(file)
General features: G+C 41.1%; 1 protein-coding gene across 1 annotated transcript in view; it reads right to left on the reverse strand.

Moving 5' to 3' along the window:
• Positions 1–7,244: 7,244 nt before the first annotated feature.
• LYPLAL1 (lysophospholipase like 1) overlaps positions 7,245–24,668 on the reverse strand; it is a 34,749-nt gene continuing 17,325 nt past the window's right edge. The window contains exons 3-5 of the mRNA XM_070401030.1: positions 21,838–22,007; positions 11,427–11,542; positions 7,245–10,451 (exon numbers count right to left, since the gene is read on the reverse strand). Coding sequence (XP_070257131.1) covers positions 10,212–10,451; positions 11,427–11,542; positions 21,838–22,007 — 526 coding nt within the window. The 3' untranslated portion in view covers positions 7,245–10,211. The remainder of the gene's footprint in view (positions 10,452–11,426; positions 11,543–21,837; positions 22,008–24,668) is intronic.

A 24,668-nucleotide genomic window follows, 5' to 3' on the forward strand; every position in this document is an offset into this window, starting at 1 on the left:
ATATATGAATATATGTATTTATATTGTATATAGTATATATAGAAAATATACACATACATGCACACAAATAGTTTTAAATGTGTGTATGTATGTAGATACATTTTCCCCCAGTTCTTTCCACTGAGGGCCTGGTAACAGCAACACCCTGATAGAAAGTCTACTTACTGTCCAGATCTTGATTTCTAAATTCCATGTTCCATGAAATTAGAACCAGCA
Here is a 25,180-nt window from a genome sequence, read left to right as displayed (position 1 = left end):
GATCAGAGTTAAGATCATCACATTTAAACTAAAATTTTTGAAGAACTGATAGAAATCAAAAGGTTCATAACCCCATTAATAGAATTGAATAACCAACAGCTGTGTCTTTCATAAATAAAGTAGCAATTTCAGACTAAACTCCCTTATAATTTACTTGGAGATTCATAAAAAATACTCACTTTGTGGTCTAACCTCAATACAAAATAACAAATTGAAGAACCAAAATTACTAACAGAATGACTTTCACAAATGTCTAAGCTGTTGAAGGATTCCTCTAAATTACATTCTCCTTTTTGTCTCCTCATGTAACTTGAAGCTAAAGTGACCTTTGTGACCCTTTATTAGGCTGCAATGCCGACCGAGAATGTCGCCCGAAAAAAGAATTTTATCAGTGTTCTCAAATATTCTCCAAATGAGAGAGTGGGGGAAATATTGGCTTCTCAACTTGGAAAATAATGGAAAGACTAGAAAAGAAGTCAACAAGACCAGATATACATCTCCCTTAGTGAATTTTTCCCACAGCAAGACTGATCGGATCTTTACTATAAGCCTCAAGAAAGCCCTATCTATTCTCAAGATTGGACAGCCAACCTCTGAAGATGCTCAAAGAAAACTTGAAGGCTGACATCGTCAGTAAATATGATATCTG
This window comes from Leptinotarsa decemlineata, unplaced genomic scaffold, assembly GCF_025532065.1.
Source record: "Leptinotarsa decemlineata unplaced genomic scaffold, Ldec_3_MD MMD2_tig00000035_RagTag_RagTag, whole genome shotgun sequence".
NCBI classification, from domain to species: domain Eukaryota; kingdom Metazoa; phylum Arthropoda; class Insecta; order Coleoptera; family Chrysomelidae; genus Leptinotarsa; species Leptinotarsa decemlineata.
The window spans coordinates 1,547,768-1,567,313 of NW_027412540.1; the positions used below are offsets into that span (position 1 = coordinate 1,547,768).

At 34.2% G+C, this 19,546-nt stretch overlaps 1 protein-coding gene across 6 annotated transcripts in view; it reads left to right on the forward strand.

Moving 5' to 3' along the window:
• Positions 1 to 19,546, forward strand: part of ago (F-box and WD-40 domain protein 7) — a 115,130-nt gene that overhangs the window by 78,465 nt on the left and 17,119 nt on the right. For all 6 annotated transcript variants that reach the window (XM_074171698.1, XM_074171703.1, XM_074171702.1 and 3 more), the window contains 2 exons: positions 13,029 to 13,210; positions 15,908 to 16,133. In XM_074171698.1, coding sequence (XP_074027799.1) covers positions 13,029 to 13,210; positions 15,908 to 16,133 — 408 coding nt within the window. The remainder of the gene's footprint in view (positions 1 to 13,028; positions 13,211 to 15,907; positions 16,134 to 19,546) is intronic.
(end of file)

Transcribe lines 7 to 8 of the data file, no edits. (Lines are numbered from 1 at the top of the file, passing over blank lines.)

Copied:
Here is a 25,180-nt window from a genome sequence, read left to right as displayed (position 1 = left end):
GATCAGAGTTAAGATCATCACATTTAAACTAAAATTTTTGAAGAACTGATAGAAATCAAAAGGTTCATAACCCCATTAATAGAATTGAATAACCAACAGCTGTGTCTTTCATAAATAAAGTAGCAATTTCAGACTAAACTCCCTTATAATTTACTTGGAGATTCATAAAAAATACTCACTTTGTGGTCTAACCTCAATACAAAATAACAAATTGAAGAACCAAAATTACTAACAGAATGACTTTCACAAATGTCTAAGCTGTTGAAGGATTCCTCTAAATTACATTCTCCTTTTTGTCTCCTCATGTAACTTGAAGCTAAAGTGACCTTTGTGACCCTTTATTAGGCTGCAATGCCGACCGAGAATGTCGCCCGAAAAAAGAATTTTATCAGTGTTCTCAAATATTCTCCAAATGAGAGAGTGGGGGAAATATTGGCTTCTCAACTTGGAAAATAATGGAAAGACTAGAAAAGAAGTCAACAAGACCAGATATACATCTCCCTTAGTGAATTTTTCCCACAGCAAGACTGATCGGATCTTTACTATAAGCCTCAAGAAAGCCCTATCTATTCTCAAGATTGGACAGCCAACCTCTGAAGATGCTCAAAGAAAACTTGAAGGCTGACATCGTCAGTAAATATGATATCTG